Sunday, December 17 at 1800 hours, the 99th Infantry Battalion (Separate) less Able Co moved to Malmedy from Tilff for the purpose of blocking the further advance of the Germans in that sector. Attached to this Battalion were the 526th Armored Infantry Battalion and Baker Co of the 825th Tank Destroyer Battalion to form Task Force Hansen. Colonel Harold D. Hansen and Major Bjornstad proceeded ahead of the Battalion and arrived in Malmedy at 2130 hours. By that time the town had been evacuated by all military personnel with the exception of approximately sixty men of the 291st Engineer Combat Battalion under the Command of Colonel David Pergrin. The Engineers had established roadblocks consisting of mines and were prepared to dynamite bridges and trees to further block the approaches to the town. Because of the congested roads caused by the great quantity of personnel and material being evacuated from the threatened areas the progress of both these battalions toward Malmedy was slow. Baker 99-IB took a separate route and arrived at the destination at approximately 2400 hours. Baker Co immediately took up positions to the southwest of the town to block the roads and occupy the high ground commanding the approach to the town from the south.

At 0300, December 18, the remainder of the Task Force less Able Co arrived at the destination. Charlie Co 99-IB took positions to the northeast to block the road from Eupen. Able Co 526-AIB and one platoon Tank Destroyer were detached and proceeded to Stavelot. Baker Co 526-AIB and TD guns blocked the approaches to the town from the southwest. Able Co 99-IB which had been occupied on Guard duty around St Hubert was assembled when alerted and at 0530, December 18, proceeded to Malmedy. The column arrived outside of Stavelot at 1030 and was unable to proceed through the town. The unit continued around the town and back into Spa and then proceeded to Malmedy arriving there at 1130. In 1645, three Germans with two American prisoners riding on the hood of an American jeep taken from the 106th Infantry Division approached a roadblock maintained by Baker 99-IB. One of the Germans was shot trying to escape while the others were captured. These men were from the 1.SS-Panzer-Division. In 1830, one Battalion of the 117th Infantry Regiment and one Battalion of the 120th Infantry Regiment arrived in town and went into position. At 2110, four parachutists were reported dropped one-half mile West of Malmedy. On the afternoon of December 19, Baker Co 99-IB remained in position and the rest of the Battalion withdrew one-half mile to the northwest of Malmedy and went into position as 120th Regiment reserve.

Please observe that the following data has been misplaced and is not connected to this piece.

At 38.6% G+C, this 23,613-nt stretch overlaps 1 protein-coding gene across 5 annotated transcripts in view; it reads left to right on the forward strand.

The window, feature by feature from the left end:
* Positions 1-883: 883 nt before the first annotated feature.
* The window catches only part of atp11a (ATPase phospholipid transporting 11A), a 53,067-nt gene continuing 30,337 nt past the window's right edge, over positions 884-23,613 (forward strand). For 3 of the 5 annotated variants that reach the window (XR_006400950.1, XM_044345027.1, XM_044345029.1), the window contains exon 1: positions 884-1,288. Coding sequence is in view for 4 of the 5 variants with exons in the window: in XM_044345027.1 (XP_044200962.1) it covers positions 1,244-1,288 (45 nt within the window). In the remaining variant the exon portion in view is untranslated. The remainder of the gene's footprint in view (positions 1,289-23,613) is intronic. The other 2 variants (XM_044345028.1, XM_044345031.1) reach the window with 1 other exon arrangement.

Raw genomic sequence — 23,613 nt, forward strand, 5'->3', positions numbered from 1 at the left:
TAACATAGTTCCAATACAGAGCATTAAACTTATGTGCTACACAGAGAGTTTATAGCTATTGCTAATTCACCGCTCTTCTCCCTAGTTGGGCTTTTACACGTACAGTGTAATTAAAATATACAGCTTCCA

On December 20 at 1700, Baker 99-IB changed positions with Baker 120-IR. On December 21, at 0655, at Coordinates 777037, on roadblock #5 held by Baker Co 99-IB, the enemy tried to break through with a column of armor and infantry. The column consisted of three American Jeeps, one Half-track, one American M-8, one German Mark VI tank, and two Sherman tanks. Three of the lead vehicles hit our mines and at the same time were fired upon by our 3” Tank Destroyer guns. Mortar and MG fire and all weapons of Baker Co were placed on the vehicles and personnel. Artillery fire was concentrated along the entire column towards the rear. The attack was repulsed and about 100 enemy infantry were killed by small arms fire and artillery. Three POWs were taken, two from the 1st Co, 11.Fallschirmjaeger-Regiment and one from the 1.SS-Panzer-Division.

Two Jeeps and one M-8 were recovered in usable condition. Prisoners stated that they had Tiger and Panther Tanks as well as some American Equipment. Their missions were: 1. destroy our artillery positions; 2. destroy the roadblock they attacked; 3. capture Railroad crossing southeast of Malmedy. At 0915, one platoon of Able 99-IB was sent to investigate heavy small-arms fire in the town of Burnenville. The remainder of the Battalion was moved to comb the woods and the area west of Malmedy. No enemy was located in the area searched. By 1800, that evening the disposition of the 99-IB was as follows: B Co 99th Infantry Battalion in the same position it had originally occupied southwest of Malmedy. A Co in Burnenville, HQs Company, C Company, and D Company in the vicinity of 786046. Two 90-MM guns, one 40-MM AAA gun, and two Quad 50 caliber AAA guns, all from the 110th AAA Battalion were also in this area. At this time one company less than one platoon, of the 740th Medium Tank Battalion was attached to Task Force Hansen and remained in the Battalion area. At 2110, Custer reported the possibility of an enemy airborne attack during the night, and all personnel was alerted.

On December 27, at 1600, Charlie 99-IB supported by artillery from the 230th Field Artillery Battalion raided the town of Hédomont. One PW was taken. This man was from the 193 Regiment of the 18.Volksgrenadier-Division. An estimated thirty enemies were killed during the raid. On December 28, at 1630, B Co 99th Infantry Battalion supported by artillery and our 81-MM Mortars attacked the town of Otaimont. No PW was taken. On December 29, A Co took over B Company’s position on the front line and C Company took over the sector B Company left formerly occupied by L Company 120th Infantry Regiment. B Company was moved into Malmedy in mobile reserve. During the period, patrolling was conducted and front-line positions were improved by continued digging in and laying of mines.

For the Commanding Officer
Charles J. Askegaard
Captain Infantry
S-2 99th Infantry Battalion (Sep)